Let’s not lie, ads are great. Some of them should even be considered works of art. We love a good ad so much that we include a vintage ad in the Daily Carnage every day.
But, there is an obvious problem with advertising: it can be annoying.
How many times have you landed on a website and a pop-up advertisement appears immediately? You can’t view the content you want to until you watch the annoying ad.
This type of advertising doesn’t serve anyone well. Sure, it will get impressions, but only because people are forced to watch it. Forcing someone to see your ad is bad and you should feel bad.
[pull_quote]According to a Google survey, 69% of people are motivated to install ad-blockers solely because of annoying ads.[/pull_quote]
Ad-blockers are bad news for marketers and advertisers because they block all ads – both the non-intrusive ads and the annoying ones. Many companies rely on revenue that comes in from advertising, either by selling ad space or selling their products on an ad so blocking the non-annoying ads on your favorite website is likely hurting that company.
So what types of ads are annoying?
3 categories for annoying ads:
1) Ads that interrupt – These are the types of ads that force you to watch something or take an action before viewing the content that you actually came to the website for.
2) Ads that distract – How many times have you landed on a website that auto-plays a video or audio ad? It’s really annoying.
3) Ads that clutter – A high density of ads can cause a website to load much slower. Users hate websites that load slowly and so does Google. Don’t overdo it with the ads on your website.
I know what you’re saying. “Who cares if my ads are annoying? They work.”
On top of that, Google is already lowering search rankings for websites that have annoying ads. Yikes. If you’ve seen a drop in organic search traffic, it’s time to take a serious look at your ads.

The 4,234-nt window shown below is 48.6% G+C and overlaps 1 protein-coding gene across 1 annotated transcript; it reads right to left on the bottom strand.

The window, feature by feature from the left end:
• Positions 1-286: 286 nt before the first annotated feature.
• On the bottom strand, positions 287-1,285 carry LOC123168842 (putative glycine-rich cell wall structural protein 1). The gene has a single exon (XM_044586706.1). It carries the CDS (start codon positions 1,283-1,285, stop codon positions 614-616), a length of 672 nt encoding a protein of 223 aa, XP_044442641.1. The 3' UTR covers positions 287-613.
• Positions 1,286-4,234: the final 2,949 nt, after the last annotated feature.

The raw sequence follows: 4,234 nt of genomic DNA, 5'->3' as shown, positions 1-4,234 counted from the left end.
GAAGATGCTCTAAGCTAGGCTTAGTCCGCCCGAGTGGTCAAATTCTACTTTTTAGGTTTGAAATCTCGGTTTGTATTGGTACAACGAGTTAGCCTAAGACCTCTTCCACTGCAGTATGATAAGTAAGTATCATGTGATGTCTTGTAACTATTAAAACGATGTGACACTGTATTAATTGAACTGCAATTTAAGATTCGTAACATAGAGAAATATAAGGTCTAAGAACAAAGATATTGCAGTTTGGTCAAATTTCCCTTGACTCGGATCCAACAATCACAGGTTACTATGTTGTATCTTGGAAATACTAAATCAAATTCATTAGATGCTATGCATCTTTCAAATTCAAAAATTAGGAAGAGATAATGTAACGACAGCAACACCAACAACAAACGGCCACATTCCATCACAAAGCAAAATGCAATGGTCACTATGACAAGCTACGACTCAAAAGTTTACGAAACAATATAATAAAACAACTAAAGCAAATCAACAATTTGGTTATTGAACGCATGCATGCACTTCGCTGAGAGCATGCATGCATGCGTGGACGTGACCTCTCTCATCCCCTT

How to make your ads better:
1) Use the least annoying ads. The image below, from Google, outlines the types of website ads that are least annoying. It’s pretty self-explanatory.
Stick to ads that are only in one place on your website. Either a top bar or a bottom bar. Avoid any ad that requires a countdown before it disappears.
2) Use Google’s AMP framework for creating ads. Much like AMP articles from Google, these types of ads are built to load extremely fast. That way, they won’t slow down your page speed, which will help keep users happy. If users are happy, Google is happy.
3) Experiment with native advertising. Native advertising consists of ads that are designed and published by the website that they live on. These are generally sponsored articles, product reviews, or videos. They work well because they don’t annoy users since they look and act like the rest of your website.
Visitors also tend to trust these ads more because they don’t look like such a blatant advertisement.
4) Follow the Coalition for Better Ads Standards. This group conducts research on the types of ads that people find annoying. On this page, they break down many types of ads and why users find them annoying. Sticking to these guidelines for your own ads will help keep your website visitors on your website longer, and they’ll also be less likely to use an ad-blocker.
Yes, ads can be annoying. But when they’re done right, not only are they not annoying, but they also perform better than an intrusive, annoying ad. That’s a win-win.
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